Mourning in Poland

Polish journalists at the crashsite.Photo by Dmitry Raichev, Rossiyskaya Gazeta

Polish journalists at the crashsite.Photo by Dmitry Raichev, Rossiyskaya Gazeta

The tragic plane crash of President Kaczynski and the 96 people onboard the Tupolev U-154 is rich in symbolism and historical pathos. A large part of Poland’s elite has once again been wiped out, seventy years after Stalin’s henchmen executed thousands of Polish officers within the pine and beech tree forests of Katyn. They flew to Russia to pay homage to those who died in 1940, but instead they have become the focus of a week of national mourning in Poland.

The disaster has ruptured Poland’s political nervous system. A Who’s Who list of political, financial and high brass military leaders lost their lives in Saturday’s crash. In addition to President Kaczynski these include Army Chief of Staff General Franciszek Gagor, head of the National Security Office Aleksander Szczyglo, Central Bank Governor Slawomir Skrzypek and Deputy Foreign Minister Andrzej Kremer. The scale of the catastrophe is unprecedented in modern European history and has temporarily paralysed Polish society. Prime Minister Donald Tusk has described the event as “the most tragic event in Poland’s post-war history.”

Across Poland this weekend, people walked around traumatised as if in a trance. Thousands flocked to the Presidential Palace in Warsaw where they lit candles and laid flowers. Most stood in complete silence while some muttered prayers or quietly sang the Polish national anthem. Huge lines formed in front of Varsovian flower shops as people bought simple red and white bouquets – in the colour of the Polish flag. In Krakow the massive Wawel Cathedral bell was tolled, a rare occurrence only performed to mark defining moments for the Polish nation. Previous occasions included the outbreak of the Second World War and the death of Pope John Paul II.

Saturday’s tragedy came at a time when Poland and Russia were on the cusp of a gradual reconciliation. To many Poles Katyn is shorthand for both mass murder and the official cover-up adopted for many decades by the Soviet and (Socialist) Polish leadership. The Katyn massacre is ingrained in Poland’s collective psyche and continues to shape how many Poles view its eastern neighbour. Therefore, President Putin’s recent gesture – he is the first Russian prime minister to pay tribute to the Polish dead at Katyn – is all the more significant. It could well be a can-opener for future reconciliation efforts.



For most Poles, the most harrowing casualty of the April 10 plane crash was President Kaczynski. For better or for worse, Lech Kaczynski – and his identical twin brother Jaroslaw – played a major role in sculpting Poland’s political landscape over the past two decades. A former Solidarnosc activist and anti-Communist crusader Kaczynski spent his whole political life fighting for freedom, at home and abroad. In 2008 he defied expert advice and risked his life by flying to Tbilisi to show solidarity with the Georgian people. He did the same for Ukraine during the country’s now defunct Orange Revolution. A poster-child of Rumsfeld’s New Europe, President Kaczynski was a strong U.S. ally – sending a continued supply of troops to Iraq and then Afghanistan. Eager to establish Poland as a major European player Kaczynski also wanted to prove that Poland was not, in his words, a nation of deserters.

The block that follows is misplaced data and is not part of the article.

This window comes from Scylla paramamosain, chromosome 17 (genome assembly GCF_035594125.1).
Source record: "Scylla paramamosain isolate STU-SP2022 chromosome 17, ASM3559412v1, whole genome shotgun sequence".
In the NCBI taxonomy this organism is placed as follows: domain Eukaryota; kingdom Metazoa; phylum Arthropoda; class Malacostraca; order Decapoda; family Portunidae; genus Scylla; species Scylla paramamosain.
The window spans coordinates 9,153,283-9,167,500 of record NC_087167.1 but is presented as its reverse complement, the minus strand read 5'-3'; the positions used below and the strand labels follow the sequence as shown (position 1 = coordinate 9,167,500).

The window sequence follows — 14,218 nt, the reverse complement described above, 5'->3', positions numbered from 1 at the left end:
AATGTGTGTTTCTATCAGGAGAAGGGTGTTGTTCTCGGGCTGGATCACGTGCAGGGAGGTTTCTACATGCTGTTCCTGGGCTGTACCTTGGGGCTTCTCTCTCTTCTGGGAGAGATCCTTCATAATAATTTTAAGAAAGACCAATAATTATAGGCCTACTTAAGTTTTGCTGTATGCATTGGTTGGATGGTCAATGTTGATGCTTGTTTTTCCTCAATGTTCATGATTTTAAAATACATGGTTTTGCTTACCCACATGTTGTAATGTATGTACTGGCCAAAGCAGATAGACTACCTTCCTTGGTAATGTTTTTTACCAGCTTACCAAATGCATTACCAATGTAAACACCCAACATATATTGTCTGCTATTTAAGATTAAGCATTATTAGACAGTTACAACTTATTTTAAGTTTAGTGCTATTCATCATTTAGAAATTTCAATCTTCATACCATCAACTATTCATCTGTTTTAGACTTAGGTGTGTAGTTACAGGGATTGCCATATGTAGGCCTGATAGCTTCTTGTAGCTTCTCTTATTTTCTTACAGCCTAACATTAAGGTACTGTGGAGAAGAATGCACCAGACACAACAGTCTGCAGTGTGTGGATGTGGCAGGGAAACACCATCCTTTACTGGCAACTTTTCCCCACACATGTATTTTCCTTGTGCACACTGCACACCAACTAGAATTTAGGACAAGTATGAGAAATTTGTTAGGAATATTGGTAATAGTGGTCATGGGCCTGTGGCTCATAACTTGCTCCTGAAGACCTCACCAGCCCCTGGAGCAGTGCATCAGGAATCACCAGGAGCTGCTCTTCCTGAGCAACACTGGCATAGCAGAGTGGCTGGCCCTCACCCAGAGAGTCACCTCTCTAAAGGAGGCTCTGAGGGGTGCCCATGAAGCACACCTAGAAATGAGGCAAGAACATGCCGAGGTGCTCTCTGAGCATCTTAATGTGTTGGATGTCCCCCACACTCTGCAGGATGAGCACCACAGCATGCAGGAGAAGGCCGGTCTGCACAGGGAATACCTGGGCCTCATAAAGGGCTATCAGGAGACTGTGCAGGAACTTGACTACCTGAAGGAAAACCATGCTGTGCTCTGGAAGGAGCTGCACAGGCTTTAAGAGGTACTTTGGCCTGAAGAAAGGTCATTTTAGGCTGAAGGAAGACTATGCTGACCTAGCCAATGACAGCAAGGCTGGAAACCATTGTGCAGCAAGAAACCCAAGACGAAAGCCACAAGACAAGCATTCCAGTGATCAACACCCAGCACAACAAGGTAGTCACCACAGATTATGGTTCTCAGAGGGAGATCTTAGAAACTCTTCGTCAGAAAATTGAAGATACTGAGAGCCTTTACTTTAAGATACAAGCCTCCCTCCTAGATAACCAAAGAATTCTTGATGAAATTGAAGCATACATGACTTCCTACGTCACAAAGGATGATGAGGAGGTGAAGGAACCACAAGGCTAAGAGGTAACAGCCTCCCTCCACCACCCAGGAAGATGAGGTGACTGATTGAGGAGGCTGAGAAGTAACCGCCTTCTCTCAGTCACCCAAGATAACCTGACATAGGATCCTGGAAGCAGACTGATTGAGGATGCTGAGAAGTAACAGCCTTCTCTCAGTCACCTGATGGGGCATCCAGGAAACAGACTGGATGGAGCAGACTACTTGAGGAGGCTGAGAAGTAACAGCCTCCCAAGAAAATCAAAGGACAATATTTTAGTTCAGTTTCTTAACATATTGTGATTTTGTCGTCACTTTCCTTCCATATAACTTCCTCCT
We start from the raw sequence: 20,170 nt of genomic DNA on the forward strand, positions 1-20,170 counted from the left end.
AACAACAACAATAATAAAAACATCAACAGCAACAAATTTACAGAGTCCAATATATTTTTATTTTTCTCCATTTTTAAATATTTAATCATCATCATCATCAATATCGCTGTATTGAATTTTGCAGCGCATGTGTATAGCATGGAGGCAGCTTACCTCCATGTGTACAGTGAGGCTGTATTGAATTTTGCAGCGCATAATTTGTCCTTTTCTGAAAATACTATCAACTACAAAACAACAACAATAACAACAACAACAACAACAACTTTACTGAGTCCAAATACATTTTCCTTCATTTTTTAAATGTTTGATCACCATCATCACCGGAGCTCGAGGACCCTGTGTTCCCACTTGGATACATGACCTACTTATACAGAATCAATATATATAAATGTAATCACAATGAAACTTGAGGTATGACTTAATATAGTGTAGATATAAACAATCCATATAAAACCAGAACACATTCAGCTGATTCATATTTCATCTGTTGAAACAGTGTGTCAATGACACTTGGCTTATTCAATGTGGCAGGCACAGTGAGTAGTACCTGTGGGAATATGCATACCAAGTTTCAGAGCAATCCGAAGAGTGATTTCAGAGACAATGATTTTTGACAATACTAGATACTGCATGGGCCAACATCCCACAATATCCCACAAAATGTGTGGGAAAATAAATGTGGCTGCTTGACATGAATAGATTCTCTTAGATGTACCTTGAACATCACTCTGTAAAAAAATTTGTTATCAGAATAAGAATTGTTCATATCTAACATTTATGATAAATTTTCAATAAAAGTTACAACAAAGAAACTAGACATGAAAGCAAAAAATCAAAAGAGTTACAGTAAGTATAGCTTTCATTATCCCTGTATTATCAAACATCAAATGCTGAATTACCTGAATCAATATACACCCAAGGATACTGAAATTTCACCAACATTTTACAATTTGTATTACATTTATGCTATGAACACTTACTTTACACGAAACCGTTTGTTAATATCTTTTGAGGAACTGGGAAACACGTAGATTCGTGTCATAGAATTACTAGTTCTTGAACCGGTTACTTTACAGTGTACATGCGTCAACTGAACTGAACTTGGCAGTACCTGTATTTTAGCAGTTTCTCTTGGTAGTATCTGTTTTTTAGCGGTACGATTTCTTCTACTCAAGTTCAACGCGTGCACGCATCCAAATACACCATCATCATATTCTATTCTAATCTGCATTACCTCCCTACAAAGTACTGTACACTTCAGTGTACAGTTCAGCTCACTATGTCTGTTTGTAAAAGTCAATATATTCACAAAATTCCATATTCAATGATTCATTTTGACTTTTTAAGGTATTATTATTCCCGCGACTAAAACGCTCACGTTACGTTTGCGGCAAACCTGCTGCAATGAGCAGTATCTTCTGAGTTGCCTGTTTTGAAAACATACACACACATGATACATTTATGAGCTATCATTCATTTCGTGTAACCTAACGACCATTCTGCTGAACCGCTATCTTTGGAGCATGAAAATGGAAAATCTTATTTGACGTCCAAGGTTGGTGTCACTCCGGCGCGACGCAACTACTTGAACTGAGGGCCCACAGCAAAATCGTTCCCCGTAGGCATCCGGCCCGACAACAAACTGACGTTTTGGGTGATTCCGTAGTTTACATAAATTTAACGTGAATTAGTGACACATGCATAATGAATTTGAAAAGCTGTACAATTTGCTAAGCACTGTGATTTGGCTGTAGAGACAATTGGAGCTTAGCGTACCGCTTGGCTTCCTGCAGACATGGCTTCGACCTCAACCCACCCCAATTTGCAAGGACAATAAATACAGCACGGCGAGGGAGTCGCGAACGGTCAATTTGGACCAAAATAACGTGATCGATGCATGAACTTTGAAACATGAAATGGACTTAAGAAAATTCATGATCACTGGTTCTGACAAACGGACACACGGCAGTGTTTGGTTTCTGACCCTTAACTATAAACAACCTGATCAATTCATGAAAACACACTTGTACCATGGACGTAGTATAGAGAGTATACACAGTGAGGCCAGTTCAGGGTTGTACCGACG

Often overlooked were the late President’s efforts to promote closer ties with the Jewish community in Poland and his hope to rekindle Jewish life in the country. But President Kaczynski was also a very divisive figure – within Poland and the European Union. He often used history to serve his political battles. Critics say he shaped policy using an ideological cookie-cutter.

President Kaczynski was fundamentally a values-based politician. He was steered by his strong Catholic and conservative beliefs, and a fixed moral compass. This led him to support controversial anti-abortion and anti-homosexual laws as well as the death penalty. The Kaczynski twins and their Law and Justice party came to power promising a moral revolution in Poland. This did not happen primarily due to President Kaczynski’s main limitation: he was largely out of touch with Poland’s younger – and increasingly cosmopolitan – urban masses. All in all, however, there can be no doubt that President Kaczynski was a true Polish patriot and had Poland’s interests at heart. Even his most staunch opponents, and there were a few, would agree with this.

One day after the major political earthquake, it is still too early to evaluate the long-term damage this tragedy will have on the fabric of Polish society. It will, without a doubt, chisel out a somewhat new political landscape. With presidential elections to be held within the next sixty days all eyes will be on Lech Kaczynski’s 45 minute older twin, Jaroslaw, to see if he will run. Beyond the political implications, it is important though not to forget the immense human suffering. As schoolboys, Lech and Jaroslaw once swapped places during an exam – now Jaroslaw Kaczynski is on his own. Some twenty-four hours after the crash Jaroslaw was having to identify the charred corpse of his identical brother.

If there is any consolation at a time like this, it is that the reconciliation process is edging forward. Last week’s handshake between Prime Ministers Tusk and Putin turned into a hug yesterday evening, as they lay wreaths at the site of the crash. The developments in Katyn as well as the tragedy itself have injected a much needed dose of political penicillin into Polish-Russian relations. Unlike 70 years ago the death of Poland’s may unify, not divide.

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